Planners in Vancouver are moving to curb booming residential growth to expand commercial development downtown. 'It's all good to walk and bike to work, but if you don't have offices for people to go to, that makes things rather difficult.'
"City planners are proposing that residential development be banned from an expanded new commercial district, that office towers automatically be granted 20 to 40 per cent more density, and that developers be encouraged to build as high as possible without blocking the city's designated view corridors.
"When you look at the capacity for job space in the city, there's a problem, particularly in the downtown," said planner Kevin McNaney, who is in charge of the city's massive metro-core jobs study that has been examining what kinds of occupations and locations the city will need in the future. "And it really has nowhere to go but up. There's heritage on one side, strata condos on the others and then the port."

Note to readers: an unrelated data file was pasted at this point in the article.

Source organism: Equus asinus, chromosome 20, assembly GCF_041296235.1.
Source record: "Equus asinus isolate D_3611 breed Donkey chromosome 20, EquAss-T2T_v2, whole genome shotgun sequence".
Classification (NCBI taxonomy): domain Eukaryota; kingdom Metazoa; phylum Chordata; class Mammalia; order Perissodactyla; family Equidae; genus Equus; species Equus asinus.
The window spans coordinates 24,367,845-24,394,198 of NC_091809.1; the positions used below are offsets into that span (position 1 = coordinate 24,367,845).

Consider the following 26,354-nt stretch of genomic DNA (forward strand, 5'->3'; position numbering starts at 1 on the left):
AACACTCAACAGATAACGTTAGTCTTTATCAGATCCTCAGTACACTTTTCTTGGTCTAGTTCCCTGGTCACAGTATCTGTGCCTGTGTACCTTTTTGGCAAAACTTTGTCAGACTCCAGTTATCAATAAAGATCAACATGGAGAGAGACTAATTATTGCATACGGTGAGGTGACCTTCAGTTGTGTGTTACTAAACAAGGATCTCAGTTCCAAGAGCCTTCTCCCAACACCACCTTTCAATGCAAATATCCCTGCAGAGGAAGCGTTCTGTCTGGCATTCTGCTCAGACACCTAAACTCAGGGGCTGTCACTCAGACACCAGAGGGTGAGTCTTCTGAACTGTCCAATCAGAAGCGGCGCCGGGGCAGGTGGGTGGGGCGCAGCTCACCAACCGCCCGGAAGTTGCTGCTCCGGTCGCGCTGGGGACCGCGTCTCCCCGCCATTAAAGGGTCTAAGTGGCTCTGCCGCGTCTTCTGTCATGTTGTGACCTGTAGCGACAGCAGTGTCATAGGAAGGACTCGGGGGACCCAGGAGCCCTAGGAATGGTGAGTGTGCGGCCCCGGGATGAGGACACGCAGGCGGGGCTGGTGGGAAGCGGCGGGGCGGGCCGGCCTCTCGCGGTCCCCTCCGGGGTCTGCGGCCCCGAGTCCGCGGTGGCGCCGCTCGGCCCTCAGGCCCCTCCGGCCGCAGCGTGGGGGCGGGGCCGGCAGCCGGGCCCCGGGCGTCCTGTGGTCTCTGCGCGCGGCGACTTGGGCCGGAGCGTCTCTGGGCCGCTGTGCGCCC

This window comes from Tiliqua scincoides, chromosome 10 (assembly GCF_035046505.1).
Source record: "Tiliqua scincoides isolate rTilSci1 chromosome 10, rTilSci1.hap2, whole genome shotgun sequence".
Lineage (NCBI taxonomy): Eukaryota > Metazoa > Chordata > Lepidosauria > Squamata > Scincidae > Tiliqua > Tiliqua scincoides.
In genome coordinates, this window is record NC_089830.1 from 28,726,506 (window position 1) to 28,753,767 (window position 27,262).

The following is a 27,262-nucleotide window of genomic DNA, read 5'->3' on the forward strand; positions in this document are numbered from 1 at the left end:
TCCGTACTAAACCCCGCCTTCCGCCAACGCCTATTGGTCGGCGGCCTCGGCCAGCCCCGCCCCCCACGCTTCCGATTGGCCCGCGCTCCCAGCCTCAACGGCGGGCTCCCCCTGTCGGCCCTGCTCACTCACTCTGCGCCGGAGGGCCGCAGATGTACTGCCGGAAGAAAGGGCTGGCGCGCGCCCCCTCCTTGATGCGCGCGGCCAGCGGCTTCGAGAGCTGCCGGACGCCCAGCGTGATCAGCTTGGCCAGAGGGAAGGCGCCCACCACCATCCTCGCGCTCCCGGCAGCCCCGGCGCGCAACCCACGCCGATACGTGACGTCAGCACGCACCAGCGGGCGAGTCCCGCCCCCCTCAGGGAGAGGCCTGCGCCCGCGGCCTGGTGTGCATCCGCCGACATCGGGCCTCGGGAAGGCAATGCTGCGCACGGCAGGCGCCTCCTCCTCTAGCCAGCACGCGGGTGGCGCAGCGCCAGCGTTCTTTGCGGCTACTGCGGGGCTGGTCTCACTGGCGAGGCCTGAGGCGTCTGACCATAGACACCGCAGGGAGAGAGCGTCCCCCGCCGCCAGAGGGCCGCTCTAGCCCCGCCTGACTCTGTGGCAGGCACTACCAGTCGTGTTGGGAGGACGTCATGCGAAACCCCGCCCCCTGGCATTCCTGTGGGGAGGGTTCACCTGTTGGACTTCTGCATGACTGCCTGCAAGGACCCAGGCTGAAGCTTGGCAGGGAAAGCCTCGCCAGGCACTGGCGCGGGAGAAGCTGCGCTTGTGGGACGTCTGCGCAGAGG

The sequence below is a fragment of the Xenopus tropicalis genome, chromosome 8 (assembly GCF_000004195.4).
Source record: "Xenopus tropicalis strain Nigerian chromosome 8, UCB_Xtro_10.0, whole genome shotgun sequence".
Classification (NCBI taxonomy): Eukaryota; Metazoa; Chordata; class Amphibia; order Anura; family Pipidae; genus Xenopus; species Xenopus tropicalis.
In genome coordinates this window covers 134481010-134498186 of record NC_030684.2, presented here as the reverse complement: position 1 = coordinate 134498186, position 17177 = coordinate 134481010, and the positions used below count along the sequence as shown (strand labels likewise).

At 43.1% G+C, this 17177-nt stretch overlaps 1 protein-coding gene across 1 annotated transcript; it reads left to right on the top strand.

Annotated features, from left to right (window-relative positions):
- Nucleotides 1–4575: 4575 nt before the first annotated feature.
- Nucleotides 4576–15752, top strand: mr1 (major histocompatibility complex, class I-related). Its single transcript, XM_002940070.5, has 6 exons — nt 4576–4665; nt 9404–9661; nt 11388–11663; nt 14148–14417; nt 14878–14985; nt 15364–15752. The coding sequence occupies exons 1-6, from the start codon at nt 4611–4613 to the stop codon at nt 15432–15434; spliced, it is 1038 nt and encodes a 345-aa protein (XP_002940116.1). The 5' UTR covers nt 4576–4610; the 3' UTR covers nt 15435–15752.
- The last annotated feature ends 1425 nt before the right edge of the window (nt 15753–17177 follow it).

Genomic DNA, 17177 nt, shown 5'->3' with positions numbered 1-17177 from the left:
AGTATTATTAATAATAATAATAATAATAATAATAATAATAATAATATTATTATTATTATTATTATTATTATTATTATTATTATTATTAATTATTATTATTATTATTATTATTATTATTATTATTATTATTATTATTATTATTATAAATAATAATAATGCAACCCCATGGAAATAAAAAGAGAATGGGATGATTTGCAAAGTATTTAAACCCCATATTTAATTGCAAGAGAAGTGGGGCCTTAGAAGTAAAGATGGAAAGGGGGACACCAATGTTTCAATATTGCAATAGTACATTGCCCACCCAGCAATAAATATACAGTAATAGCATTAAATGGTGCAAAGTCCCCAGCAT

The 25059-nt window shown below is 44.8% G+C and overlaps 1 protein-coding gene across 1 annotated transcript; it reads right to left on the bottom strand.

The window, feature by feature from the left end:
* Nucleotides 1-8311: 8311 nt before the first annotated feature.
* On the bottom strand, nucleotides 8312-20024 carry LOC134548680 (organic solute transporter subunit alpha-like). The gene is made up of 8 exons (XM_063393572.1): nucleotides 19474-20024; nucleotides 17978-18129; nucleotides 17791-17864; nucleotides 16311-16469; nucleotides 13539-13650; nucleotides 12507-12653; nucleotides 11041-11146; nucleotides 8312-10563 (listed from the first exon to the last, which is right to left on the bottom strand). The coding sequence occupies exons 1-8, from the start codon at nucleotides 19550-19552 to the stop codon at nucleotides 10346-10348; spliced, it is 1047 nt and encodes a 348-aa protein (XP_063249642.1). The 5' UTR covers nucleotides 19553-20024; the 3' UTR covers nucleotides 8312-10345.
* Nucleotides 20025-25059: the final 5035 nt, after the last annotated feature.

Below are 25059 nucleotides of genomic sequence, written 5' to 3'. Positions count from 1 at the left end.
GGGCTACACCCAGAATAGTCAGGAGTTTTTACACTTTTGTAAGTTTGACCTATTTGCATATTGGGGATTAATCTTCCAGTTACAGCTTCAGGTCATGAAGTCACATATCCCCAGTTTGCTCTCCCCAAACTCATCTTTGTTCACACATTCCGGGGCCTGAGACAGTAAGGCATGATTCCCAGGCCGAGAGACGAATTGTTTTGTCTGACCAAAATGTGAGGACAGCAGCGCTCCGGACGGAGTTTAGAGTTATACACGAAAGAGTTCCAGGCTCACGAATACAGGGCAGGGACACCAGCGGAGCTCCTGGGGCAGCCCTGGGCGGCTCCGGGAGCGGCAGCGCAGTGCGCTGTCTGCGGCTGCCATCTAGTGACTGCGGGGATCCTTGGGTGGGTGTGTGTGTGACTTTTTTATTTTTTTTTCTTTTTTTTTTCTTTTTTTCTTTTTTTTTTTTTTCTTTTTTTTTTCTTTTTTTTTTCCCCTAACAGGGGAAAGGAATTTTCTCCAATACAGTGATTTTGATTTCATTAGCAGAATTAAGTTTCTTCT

The city is also proposing that all conversions from office to residential in buildings over 50,000 square feet will be discouraged through the new central business district, which will now stretch from Bute to Beatty and Robson to Cordova. Similarly, conversions of buildings over 30,000 square feet in Yaletown, Chinatown and Gastown will also be discouraged.
That change is being welcomed by the business community, which has been raising the alarm for a couple of years about the way office development has been losing the battle to more profitable condo development.